Microsoft is expected to debut a similar type of online store, however details, and how closely it can be expected to mirror the App Store, are currently sketchy.

In Conclusion:

Microsoft is well known for their constantly evolving products.  While these are the current innovations that are known, you can expect to see a lot more information unveiled over the next year as we get closer to launch.

We will keep you updated as new details emerge!

A Look At The Major Cloud Computing Players – Rackspace

Today we complete our look at Cloud Computing with Rackspace, a lesser-known but very important company in the Cloud realm.


Rackspace is similar to Amazon Web Services – they offer specific cloud based solutions aimed at the technical side of your business (the IT department).  Like Amazon Web Services, they offer flexible pricing plans and server space that can be expanded or contracted in a matter of minutes.

In Conclusion:

Cloud Computing is an exciting area of growth for the technology sector, and we hope these snapshots of the major players have allowed you to get a better handle on what exists currently in Cloud Computing – and a hint of what you can expect in the future!

A Look At The Major Cloud Computing Players – Google

In this week’s blog post, we’re continuing our look at the major Cloud Computing players by focusing on a titan in the industry, Google.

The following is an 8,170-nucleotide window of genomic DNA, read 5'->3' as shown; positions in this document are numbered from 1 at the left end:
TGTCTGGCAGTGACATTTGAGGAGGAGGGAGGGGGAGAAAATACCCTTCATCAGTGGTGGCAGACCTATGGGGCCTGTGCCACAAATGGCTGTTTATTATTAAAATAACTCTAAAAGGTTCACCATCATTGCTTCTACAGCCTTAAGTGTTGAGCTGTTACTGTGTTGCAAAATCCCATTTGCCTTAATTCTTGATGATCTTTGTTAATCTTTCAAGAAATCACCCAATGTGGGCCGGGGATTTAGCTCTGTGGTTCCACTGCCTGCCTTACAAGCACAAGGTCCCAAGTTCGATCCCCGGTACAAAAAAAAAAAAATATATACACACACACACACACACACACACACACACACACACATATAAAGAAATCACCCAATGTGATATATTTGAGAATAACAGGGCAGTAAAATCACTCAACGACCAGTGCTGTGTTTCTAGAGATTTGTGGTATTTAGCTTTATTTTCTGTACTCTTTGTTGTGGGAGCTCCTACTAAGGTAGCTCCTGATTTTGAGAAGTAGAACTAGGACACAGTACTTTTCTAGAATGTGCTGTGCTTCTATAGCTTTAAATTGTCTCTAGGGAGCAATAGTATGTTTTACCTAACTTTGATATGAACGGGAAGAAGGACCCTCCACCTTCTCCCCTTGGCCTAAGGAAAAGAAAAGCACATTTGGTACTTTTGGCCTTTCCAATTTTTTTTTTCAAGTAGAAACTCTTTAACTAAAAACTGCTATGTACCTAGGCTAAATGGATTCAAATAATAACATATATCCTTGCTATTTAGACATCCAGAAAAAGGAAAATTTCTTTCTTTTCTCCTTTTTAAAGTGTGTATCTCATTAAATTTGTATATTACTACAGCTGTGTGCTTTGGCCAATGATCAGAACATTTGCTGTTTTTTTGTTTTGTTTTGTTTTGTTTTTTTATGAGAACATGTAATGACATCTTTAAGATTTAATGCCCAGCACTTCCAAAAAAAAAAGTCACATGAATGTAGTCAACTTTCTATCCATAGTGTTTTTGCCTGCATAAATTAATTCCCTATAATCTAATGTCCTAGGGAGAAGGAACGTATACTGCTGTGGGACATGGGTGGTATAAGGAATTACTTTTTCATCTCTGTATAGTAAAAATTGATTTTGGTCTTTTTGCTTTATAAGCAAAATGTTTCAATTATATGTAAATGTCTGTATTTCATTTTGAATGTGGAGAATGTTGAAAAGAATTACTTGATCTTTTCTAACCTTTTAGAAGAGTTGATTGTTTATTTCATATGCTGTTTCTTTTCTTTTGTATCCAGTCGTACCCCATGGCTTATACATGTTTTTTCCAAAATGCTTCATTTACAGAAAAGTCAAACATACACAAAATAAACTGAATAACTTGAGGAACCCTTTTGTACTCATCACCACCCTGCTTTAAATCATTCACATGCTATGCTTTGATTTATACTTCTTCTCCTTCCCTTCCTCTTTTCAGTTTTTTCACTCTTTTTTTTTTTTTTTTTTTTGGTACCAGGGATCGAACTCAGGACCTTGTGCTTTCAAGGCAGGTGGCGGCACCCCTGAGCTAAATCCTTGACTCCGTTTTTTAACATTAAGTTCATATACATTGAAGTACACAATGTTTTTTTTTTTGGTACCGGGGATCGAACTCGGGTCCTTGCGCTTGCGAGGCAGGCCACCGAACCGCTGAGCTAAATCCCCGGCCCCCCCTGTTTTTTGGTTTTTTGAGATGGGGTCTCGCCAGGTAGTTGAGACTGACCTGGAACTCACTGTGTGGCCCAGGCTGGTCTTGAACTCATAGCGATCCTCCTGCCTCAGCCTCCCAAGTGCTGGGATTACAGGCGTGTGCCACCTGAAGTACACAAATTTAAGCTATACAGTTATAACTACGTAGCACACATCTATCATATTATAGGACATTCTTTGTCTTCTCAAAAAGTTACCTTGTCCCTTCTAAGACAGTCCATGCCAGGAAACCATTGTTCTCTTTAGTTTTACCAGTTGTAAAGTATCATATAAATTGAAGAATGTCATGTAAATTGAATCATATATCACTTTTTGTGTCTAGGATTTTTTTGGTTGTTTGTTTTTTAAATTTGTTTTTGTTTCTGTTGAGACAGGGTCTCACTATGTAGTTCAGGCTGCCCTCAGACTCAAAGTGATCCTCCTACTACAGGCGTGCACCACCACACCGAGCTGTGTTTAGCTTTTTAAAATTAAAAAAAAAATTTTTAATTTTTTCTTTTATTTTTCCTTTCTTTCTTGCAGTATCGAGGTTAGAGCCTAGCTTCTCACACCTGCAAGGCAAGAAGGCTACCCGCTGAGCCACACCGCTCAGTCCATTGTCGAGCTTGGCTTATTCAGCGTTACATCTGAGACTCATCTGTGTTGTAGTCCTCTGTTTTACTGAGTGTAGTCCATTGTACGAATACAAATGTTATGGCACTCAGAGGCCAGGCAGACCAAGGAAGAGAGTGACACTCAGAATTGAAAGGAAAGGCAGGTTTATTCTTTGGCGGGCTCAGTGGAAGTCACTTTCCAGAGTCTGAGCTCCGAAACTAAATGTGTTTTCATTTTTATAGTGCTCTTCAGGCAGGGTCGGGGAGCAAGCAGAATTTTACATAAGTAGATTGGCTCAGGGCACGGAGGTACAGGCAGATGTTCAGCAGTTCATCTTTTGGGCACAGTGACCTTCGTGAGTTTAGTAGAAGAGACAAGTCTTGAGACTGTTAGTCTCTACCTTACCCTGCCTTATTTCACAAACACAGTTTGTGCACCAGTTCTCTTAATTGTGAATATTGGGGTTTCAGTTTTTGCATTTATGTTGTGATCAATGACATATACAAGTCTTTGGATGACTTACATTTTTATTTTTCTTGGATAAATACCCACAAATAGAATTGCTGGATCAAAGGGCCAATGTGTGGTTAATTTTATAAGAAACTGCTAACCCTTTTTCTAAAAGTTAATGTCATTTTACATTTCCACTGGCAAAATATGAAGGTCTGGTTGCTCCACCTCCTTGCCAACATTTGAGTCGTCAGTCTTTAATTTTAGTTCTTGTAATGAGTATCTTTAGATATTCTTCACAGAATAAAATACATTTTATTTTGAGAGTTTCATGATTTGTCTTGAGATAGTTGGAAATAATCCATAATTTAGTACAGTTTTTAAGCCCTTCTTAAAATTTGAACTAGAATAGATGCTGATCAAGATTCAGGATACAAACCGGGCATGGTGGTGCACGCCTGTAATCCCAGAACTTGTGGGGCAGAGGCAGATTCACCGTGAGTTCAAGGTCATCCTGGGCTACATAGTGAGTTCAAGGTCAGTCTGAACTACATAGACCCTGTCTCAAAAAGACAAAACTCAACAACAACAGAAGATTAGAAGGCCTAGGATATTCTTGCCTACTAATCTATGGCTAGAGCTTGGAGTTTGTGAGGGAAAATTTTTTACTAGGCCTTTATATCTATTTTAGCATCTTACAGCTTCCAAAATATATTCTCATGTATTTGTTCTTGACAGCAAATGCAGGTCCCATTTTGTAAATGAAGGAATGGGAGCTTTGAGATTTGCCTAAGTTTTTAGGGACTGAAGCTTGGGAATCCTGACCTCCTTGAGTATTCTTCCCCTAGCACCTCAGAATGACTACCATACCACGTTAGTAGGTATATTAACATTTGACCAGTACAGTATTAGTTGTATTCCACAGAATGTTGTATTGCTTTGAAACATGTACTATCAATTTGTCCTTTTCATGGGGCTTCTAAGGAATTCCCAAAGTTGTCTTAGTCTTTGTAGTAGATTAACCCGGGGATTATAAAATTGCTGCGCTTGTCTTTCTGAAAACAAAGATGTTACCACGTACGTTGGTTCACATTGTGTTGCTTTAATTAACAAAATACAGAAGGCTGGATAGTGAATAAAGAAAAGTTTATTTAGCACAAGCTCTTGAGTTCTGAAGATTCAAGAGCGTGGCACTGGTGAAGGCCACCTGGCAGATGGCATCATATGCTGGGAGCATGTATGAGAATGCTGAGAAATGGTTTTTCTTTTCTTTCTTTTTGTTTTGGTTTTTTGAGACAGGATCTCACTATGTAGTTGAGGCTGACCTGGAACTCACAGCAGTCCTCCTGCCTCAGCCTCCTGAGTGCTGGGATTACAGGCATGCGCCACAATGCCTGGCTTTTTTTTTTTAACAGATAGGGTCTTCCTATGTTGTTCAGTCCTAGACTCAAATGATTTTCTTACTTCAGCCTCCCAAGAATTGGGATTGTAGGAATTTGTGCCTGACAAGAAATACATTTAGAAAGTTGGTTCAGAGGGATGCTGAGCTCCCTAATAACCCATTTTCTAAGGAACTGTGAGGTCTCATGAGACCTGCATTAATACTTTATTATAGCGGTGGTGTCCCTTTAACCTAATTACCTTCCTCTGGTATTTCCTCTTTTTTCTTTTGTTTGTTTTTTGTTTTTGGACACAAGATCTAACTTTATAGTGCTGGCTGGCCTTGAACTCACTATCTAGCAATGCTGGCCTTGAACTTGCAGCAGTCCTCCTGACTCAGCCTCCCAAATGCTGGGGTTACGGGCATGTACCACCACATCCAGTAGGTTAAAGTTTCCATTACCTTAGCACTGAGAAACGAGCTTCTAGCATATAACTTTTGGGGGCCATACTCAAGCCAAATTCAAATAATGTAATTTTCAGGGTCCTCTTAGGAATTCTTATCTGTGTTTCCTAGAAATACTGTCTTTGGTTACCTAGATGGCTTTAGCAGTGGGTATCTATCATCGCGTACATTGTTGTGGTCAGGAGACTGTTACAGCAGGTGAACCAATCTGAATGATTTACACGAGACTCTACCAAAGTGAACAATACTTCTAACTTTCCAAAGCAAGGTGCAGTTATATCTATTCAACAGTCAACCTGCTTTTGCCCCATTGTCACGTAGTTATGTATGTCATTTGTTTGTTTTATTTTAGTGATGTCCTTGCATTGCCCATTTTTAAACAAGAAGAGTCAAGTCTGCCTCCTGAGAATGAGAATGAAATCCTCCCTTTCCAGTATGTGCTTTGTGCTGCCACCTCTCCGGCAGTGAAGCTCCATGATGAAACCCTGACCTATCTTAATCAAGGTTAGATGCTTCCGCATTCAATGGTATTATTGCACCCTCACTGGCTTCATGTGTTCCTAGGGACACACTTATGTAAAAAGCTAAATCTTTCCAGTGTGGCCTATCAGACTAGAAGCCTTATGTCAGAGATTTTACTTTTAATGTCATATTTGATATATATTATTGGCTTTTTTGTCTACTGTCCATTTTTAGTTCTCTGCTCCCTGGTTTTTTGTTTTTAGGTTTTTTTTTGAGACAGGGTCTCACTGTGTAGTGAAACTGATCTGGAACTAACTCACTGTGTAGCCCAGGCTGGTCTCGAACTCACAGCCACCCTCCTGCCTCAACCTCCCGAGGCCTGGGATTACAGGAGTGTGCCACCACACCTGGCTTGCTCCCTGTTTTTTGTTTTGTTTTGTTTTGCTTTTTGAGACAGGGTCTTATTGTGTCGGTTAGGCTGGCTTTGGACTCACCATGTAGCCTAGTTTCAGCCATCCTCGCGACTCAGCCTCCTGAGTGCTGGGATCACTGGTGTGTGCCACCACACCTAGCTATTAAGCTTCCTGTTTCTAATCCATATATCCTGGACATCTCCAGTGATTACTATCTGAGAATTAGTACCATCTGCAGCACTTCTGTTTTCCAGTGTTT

Google has been working in the cloud space for some time, and is primarily known for their Google Apps programs, which include: Gmail, Google Calendar, Google Docs, Google Sites and much more.

Google argues that cloud computing is the way of the future for a variety of different reasons.  Google Docs, for instance, offers a level of online collaboration not seen in standard software-based solutions.

Google also highlights the big impact that Cloud Computing can have in terms of tweaks to programs.  Quoting from their online blog, “In 2009 alone, we launched over 100 improvements [to our online applications], and customers didn’t need to manage any upgrades or patches”.  The easy-to-update, always evolving approach means that users don’t have to consistently re-learn new software every few years – instead, their knowledge grows slowly and consistently, as the software does.

In Conclusion:

Google has been a major leader in the cloud space, and their leadership is likely to continue as cloud applications continue to become more dominant.

Stay tuned next week for a look at Rackspace, and a perspective on where Cloud Computing is heading.

A Look At The Major Cloud Computing Players – Amazon Web Services

We continue our look at the major players in Cloud Computing this week with one of its innovators – Amazon Web Services.

As grew, it built powerful cloud-based hardware solutions to grow with them.  Amazon Web Services takes this cloud architecture and offers it to businesses across the world.

Amazon Web Services encompasses a number of very specific offerings, and while Microsoft’s cloud solutions are aimed at the consumer level, Amazon Web Services is targeted primarily at the IT provider level.

Like many other cloud providers, Amazon Web Services prides itself on the unique pricing structure of Cloud Computing – subscribers to their services only pay for the capacity that is actually used.

In Conclusion:

If you’re looking at a solid DIY solution to your Cloud needs, Amazon can be a great provider.  However, if you’re looking for a solution that’s ready “out of the box”, you may want to look at a few of our other featured players.

Stay tuned to our blog for more perspectives on other Cloud players like Google and Rackspace.

A Look At The Major Cloud Computing Players – Microsoft